Is this your first Sheherezade?
This is my first anything—my first produced dramatic work. I submitted it to Sheherezade on a dare by a friend in my playwriting group. I am still shocked it was accepted.
Which play did you write? What's it about?
I wrote “Dissonance.” It’s a play about projection, about how we all project our own personal attitudes, stories and dramas onto the world around us to the point that they actually dictate what we perceive. The setting is a park on a Sunday afternoon, a place where a wide variety of people might gather and where their personal dramas are bound to collide. The question the play raises: How do we break through each other’s bubbles to connect in some meaningful and authentic way? Is it even possible to do it?
What was your inspiration for the play?
I had no idea where this play was going when I started writing it—I just started with the premise of a body lying on the ground in a park, and then I watched what happened as different characters arrived on the scene. As is often the case when ‘dissonant’ realities collide, a lot of humorous things happened. I also became aware of my own projections as the play developed, my own assumptions about what was “really going on.” And every time I started feeling smug that I knew where the play was headed, I let it go in a different direction. In a way I continually confounded myself, which was kind of weird, but it was also a lot of fun.
An emerging theme between these plays that has really jumped out at us is reality and perception. Tell us about an experience that you thought had been one thing only to discover it was completely different.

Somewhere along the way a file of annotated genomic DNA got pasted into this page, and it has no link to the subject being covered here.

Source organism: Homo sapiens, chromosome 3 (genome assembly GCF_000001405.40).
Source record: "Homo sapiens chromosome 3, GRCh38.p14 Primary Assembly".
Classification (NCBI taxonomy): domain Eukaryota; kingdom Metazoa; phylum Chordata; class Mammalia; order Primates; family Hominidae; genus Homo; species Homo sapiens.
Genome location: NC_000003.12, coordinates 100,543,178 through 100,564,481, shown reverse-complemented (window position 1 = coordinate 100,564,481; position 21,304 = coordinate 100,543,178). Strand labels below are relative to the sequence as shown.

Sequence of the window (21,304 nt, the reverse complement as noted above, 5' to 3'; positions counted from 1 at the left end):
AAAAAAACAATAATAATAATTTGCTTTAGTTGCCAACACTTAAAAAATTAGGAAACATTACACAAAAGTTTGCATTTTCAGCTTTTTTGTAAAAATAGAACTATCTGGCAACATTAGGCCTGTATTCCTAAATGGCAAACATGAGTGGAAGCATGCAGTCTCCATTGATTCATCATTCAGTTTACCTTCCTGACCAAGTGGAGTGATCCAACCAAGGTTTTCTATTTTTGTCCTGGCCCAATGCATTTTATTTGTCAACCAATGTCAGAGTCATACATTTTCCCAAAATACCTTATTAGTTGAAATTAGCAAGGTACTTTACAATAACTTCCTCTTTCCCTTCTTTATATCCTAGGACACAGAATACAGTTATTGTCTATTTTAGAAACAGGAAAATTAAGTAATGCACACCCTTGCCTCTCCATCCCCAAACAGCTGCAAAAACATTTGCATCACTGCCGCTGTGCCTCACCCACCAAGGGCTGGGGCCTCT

It’s hard for me to respond because, at this point in my life, there is hardly any experience I have had that has not changed into something completely different over time. Almost invariably the ‘bad’ things that have happened have not only given my life richness and texture (and good story-telling material), they have also become the invaluable events that have helped to shaped who I am. I don’t really believe in something called ‘objective reality’ anymore. Among other things these days I am a dream worker, sharing and exploring dreams in groups, and for me dreams are real and reality is a dream—that about sums up my belief system. What does that mean for how we relate? To steal from Dylan (which I do a lot): “I’ll let you be in my dreams if I can be in yours.”
What has participating in Sheherezade meant to you?
Something new, exciting, terrifying, nauseating. All of the above simultaneously. Writing for me was always a head game, and then I started writing plays in a group, and then it was out of my head and more interactive and more fun, but it was still mostly words. This is bodies and movement and timing and actual physical reality! Oops—will I have to change my belief system (and my answer to the previous question)?! Ask me this question again when it’s all over.
What other projects are you working on? What can audiences of Sheherezade look forward to next?
I always thought 10-minute plays were stupid until this one got accepted—now they’re definitely cool! I will keep playing around with them; perhaps I will develop a series of them that are loosely connected in terms of characters and themes, to be presented together as a single performance. I also have a full-length play (draft #5) that needs…something…and ½ of a novel I need to return to and finish—hopefully writing plays hasn’t spoiled me for the task.